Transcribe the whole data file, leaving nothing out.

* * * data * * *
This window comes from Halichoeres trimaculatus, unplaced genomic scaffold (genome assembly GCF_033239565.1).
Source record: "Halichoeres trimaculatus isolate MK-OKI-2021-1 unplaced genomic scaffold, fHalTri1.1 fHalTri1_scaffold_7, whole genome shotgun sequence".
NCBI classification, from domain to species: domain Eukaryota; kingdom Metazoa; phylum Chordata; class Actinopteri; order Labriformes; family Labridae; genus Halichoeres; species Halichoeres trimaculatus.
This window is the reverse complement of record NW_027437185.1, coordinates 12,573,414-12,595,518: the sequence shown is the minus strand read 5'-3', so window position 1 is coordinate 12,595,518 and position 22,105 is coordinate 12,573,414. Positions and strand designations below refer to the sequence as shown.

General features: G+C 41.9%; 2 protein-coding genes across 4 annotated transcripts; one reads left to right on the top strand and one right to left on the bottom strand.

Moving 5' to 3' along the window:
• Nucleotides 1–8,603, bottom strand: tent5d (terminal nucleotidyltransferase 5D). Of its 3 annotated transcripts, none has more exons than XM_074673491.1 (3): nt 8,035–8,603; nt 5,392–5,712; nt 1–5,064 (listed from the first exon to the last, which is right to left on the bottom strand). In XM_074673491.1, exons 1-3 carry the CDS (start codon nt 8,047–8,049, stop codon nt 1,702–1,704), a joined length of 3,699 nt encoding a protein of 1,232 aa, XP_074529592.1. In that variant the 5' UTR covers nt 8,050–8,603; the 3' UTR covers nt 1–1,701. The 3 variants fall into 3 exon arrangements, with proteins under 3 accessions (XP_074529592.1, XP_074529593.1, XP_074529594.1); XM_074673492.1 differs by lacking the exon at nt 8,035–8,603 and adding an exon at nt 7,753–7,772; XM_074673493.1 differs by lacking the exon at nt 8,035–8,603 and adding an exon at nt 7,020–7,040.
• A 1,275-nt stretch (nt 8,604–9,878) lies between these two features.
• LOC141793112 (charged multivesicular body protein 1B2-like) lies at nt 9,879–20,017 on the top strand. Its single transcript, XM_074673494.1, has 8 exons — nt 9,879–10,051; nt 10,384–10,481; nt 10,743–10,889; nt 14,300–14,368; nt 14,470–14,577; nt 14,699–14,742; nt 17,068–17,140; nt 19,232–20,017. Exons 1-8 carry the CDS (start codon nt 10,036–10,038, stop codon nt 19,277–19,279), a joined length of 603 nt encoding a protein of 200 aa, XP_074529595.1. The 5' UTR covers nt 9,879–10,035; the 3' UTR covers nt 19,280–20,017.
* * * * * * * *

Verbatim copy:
This window comes from Halichoeres trimaculatus, unplaced genomic scaffold (genome assembly GCF_033239565.1).
Source record: "Halichoeres trimaculatus isolate MK-OKI-2021-1 unplaced genomic scaffold, fHalTri1.1 fHalTri1_scaffold_7, whole genome shotgun sequence".
NCBI classification, from domain to species: domain Eukaryota; kingdom Metazoa; phylum Chordata; class Actinopteri; order Labriformes; family Labridae; genus Halichoeres; species Halichoeres trimaculatus.
This window is the reverse complement of record NW_027437185.1, coordinates 12,573,414-12,595,518: the sequence shown is the minus strand read 5'-3', so window position 1 is coordinate 12,595,518 and position 22,105 is coordinate 12,573,414. Positions and strand designations below refer to the sequence as shown.

General features: G+C 41.9%; 2 protein-coding genes across 4 annotated transcripts; one reads left to right on the top strand and one right to left on the bottom strand.

Moving 5' to 3' along the window:
• Nucleotides 1–8,603, bottom strand: tent5d (terminal nucleotidyltransferase 5D). Of its 3 annotated transcripts, none has more exons than XM_074673491.1 (3): nt 8,035–8,603; nt 5,392–5,712; nt 1–5,064 (listed from the first exon to the last, which is right to left on the bottom strand). In XM_074673491.1, exons 1-3 carry the CDS (start codon nt 8,047–8,049, stop codon nt 1,702–1,704), a joined length of 3,699 nt encoding a protein of 1,232 aa, XP_074529592.1. In that variant the 5' UTR covers nt 8,050–8,603; the 3' UTR covers nt 1–1,701. The 3 variants fall into 3 exon arrangements, with proteins under 3 accessions (XP_074529592.1, XP_074529593.1, XP_074529594.1); XM_074673492.1 differs by lacking the exon at nt 8,035–8,603 and adding an exon at nt 7,753–7,772; XM_074673493.1 differs by lacking the exon at nt 8,035–8,603 and adding an exon at nt 7,020–7,040.
• A 1,275-nt stretch (nt 8,604–9,878) lies between these two features.
• LOC141793112 (charged multivesicular body protein 1B2-like) lies at nt 9,879–20,017 on the top strand. Its single transcript, XM_074673494.1, has 8 exons — nt 9,879–10,051; nt 10,384–10,481; nt 10,743–10,889; nt 14,300–14,368; nt 14,470–14,577; nt 14,699–14,742; nt 17,068–17,140; nt 19,232–20,017. Exons 1-8 carry the CDS (start codon nt 10,036–10,038, stop codon nt 19,277–19,279), a joined length of 603 nt encoding a protein of 200 aa, XP_074529595.1. The 5' UTR covers nt 9,879–10,035; the 3' UTR covers nt 19,280–20,017.